Ronji Tanielu from The Salvation Army Social Policy and Parliamentary Unit shares with us how he undertook a whirlwind visit to the USA to fulfill his Borrin Foundation scholarship in 2022. He hopped across four American states, visiting 17 legal projects, attending dozens of meetings and staying with Salvation Army sites in three cities—all over eight weeks.

The Borrin Foundation was established to make a difference in the lives of New Zealanders through the practice of law and to support legal research, education and scholarship. In 2020, Borrin blessed me with a Travel and Learning Award that supported me to explore innovative and effective models, programmes and organisations working to improve access to justice and legal support overseas. 

Community Law Centres (CLCs) in New Zealand provide legal services for over 30 percent of poorer people with unmet legal needs. CLCs do wonderful work but are underfunded and over-stretched. There is a lot of great work happening in New Zealand to improve access to legal justice, especially for vulnerable whānau (family); but many are still missing out. So, I packed my bags, mapped out the travel plans with my wife, took leave from work for two months and headed over to the USA to finally use the award. Here are three highlights from my trip.

Legal Access Projects

The bulk of my trip was for Borrin. I visited courthouses, law firms and accessed legal justice groups, think tanks and church organisations. I met with passionate people working to improve access to legal justice. 

In Hawaii, I met lawyers and judges who started a Court Navigator programme where community volunteers help vulnerable people (who often have English as a second language) to navigate the courts. 

In Phoenix, I visited law libraries where the state government funds resources and staff to help people file their own legal papers and represent themselves in court. 

In Philadelphia, there were not-for-profit law firms helping poorer locals with tenancy and eviction issues. The passion and skill of those involved was amazing. But I saw major gaps, particularly around sustainable funding for these projects. This made me think of The Salvation Army’s co-founder William Booth’s Poor Man’s Lawyer, where Booth argued for a body to provide free legal advice to people who could not afford it. 

In 2010, Luke Geary and The Salvation Army Australia Eastern Territory founded Salvos Legal, a social enterprise law firm with the business-arm funding the free community law-arm. For unknown reasons, this ground-breaking approach is no longer operating in Australia. But the truth remains that Salvos Legal was an innovative model that provided free legal advice to marginalised people. 

As I was exposed to these awesome projects in the USA, I could not help but think that the Salvos Legal approach remains the best model I can find globally to address major legal gaps in our own country. Why? Because this model relies on a sustainable business, or social enterprise model of funding, rather than being beholden to restrictive government contracts. This allows more freedom and independence from the government in providing Christ-centred support services.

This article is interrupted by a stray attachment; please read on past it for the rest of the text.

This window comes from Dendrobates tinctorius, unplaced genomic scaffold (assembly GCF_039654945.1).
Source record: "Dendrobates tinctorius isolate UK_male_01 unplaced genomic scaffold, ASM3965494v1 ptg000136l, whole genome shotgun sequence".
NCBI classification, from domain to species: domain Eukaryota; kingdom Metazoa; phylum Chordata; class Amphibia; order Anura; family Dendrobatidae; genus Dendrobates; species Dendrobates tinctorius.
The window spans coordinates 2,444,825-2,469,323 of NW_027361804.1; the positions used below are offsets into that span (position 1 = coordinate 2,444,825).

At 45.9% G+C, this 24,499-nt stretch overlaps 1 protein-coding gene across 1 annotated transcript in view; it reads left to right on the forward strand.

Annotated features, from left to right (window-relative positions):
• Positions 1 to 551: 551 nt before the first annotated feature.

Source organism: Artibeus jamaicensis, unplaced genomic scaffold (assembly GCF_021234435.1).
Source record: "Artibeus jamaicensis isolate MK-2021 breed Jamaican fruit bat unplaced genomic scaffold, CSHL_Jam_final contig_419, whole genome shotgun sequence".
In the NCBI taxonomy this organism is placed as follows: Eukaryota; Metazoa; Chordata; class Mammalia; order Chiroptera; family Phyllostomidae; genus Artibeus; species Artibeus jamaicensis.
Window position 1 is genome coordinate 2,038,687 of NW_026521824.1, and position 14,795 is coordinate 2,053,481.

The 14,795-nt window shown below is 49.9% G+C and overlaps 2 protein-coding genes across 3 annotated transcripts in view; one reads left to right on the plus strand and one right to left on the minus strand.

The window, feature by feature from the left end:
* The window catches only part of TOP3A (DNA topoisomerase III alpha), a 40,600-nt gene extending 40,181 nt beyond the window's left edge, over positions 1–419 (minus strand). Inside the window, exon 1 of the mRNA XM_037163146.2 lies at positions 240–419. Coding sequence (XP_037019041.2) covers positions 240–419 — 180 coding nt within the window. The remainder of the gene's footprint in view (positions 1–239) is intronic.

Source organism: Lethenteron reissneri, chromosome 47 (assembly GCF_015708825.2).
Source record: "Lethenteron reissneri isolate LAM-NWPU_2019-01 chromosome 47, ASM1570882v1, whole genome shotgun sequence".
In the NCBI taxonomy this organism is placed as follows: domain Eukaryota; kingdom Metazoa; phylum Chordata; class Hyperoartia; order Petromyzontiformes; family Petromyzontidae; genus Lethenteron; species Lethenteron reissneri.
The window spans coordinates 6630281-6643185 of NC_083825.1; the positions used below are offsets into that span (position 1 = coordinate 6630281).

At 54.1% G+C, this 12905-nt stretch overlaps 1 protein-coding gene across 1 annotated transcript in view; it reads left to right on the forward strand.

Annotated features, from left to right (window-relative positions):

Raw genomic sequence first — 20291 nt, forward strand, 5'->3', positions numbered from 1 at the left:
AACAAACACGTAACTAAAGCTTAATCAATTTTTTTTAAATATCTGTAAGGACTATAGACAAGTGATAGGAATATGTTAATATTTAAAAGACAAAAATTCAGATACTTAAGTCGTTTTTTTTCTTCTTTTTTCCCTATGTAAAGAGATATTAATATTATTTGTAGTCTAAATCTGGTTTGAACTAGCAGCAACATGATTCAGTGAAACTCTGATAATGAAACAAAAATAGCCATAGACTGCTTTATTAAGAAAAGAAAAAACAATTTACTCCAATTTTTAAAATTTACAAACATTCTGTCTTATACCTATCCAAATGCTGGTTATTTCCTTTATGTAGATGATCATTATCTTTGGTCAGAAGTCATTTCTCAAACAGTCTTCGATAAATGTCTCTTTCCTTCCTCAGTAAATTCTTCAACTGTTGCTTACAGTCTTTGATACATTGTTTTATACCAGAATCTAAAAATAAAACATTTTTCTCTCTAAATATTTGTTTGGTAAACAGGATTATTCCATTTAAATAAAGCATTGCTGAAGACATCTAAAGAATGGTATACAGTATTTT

Love from the Sallies

I stayed with Salvation Army centres in Phoenix, Philadelphia and New York. It was great to meet Salvationists there who were passionate about Jesus and living it out in their context. 

In Phoenix, I visited the local Kroc Centre. There are 26 Kroc Centres across the USA, funded by a $1.5 billion bequest from Ray and Joan Kroc, founders of McDonald’s fast-food chain. The centre had amazing facilities (swimming pools, gym, meeting rooms, etc) but was also pumping with Bible studies (in both English and Spanish) and staff and Salvationists intentional in their faith. 

In Philly and New York, I stayed at the Adult Rehabilitation Centres (ARCs), residential homes supporting men and women on their recovery journey from addictions. I absolutely loved my time here having dinner with the men, discussing Jesus and life’s difficulties with them. The fellowship and food were amazing. The ARCs are fully funded by the Army in the USA and so they are unhindered and unashamed in their sharing of Jesus in their ministry. The Salvationists in the USA showed me, as we say in South Auckland, MAD love! 

Learning in Missions

The third highlight from this trip was the other ministry work we joined in and learned from. My wife and I spent over three weeks at the Voice of the Martyrs (VOM) ministry headquarters in Oklahoma.

VOM serves over 360 million persecuted and suffering Christians around the world. We have previously served with VOM in Nigeria, China and other places. We also joined in on street evangelism and abortion clinic outreach ministries in Phoenix, Oklahoma and Philadelphia. Learning from others in mission and ministry is always a real joy!

In terms of next steps, I have more Borrin work to do overseas in 2023. I hope to develop some innovative and disruptive solutions to these legal gaps. Soli Deo Gloria—All glory to God!